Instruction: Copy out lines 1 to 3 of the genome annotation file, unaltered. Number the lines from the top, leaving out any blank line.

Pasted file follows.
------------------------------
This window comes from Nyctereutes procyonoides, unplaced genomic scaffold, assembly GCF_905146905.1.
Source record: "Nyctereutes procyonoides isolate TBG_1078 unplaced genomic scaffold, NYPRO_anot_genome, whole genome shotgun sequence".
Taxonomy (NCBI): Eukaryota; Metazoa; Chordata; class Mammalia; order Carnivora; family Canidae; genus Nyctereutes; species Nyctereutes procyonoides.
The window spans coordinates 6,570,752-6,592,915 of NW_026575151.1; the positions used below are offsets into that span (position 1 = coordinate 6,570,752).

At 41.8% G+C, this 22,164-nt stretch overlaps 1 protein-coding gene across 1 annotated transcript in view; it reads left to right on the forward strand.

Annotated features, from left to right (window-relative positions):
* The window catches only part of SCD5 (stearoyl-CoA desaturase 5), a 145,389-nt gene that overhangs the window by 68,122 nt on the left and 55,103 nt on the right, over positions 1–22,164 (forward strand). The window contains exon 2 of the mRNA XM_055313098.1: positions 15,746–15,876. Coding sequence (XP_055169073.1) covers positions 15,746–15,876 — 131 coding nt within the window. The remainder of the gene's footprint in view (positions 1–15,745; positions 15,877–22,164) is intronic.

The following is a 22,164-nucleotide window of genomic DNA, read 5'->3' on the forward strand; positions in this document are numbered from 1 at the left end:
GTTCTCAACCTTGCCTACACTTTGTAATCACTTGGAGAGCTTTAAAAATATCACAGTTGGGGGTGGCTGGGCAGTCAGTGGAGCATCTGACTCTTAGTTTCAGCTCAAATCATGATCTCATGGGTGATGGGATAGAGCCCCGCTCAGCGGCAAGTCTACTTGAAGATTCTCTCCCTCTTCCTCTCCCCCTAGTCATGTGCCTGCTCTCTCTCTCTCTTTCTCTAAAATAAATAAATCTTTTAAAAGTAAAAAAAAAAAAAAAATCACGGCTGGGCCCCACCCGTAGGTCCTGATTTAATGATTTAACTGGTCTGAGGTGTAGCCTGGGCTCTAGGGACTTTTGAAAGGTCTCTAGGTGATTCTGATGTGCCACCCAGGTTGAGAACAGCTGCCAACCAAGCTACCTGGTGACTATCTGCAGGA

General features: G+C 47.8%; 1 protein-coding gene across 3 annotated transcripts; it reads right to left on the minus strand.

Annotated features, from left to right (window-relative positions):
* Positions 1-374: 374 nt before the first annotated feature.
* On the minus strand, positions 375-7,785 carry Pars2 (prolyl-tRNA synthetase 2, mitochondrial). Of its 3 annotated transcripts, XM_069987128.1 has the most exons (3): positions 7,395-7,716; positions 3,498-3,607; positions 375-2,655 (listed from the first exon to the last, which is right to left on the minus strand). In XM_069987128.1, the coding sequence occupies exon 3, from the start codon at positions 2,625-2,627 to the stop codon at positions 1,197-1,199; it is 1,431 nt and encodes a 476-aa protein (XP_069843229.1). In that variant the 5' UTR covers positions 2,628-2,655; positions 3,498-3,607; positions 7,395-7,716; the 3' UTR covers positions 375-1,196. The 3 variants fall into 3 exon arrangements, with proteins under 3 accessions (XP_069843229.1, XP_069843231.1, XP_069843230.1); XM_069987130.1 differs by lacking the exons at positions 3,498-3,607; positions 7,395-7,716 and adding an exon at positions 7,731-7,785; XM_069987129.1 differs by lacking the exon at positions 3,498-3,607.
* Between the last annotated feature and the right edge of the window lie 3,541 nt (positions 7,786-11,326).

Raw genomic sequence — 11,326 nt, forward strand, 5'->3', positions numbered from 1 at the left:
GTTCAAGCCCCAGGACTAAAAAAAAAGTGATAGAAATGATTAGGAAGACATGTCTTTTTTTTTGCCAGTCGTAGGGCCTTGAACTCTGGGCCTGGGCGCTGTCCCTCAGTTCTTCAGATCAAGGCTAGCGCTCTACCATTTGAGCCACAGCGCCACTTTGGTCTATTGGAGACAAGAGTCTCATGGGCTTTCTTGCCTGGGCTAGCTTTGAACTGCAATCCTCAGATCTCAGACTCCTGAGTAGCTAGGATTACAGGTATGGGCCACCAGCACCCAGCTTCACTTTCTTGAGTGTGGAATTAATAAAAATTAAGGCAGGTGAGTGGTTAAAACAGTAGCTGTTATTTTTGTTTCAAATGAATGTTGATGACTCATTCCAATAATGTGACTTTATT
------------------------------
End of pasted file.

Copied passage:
This window comes from Nyctereutes procyonoides, unplaced genomic scaffold, assembly GCF_905146905.1.
Source record: "Nyctereutes procyonoides isolate TBG_1078 unplaced genomic scaffold, NYPRO_anot_genome, whole genome shotgun sequence".
Taxonomy (NCBI): Eukaryota; Metazoa; Chordata; class Mammalia; order Carnivora; family Canidae; genus Nyctereutes; species Nyctereutes procyonoides.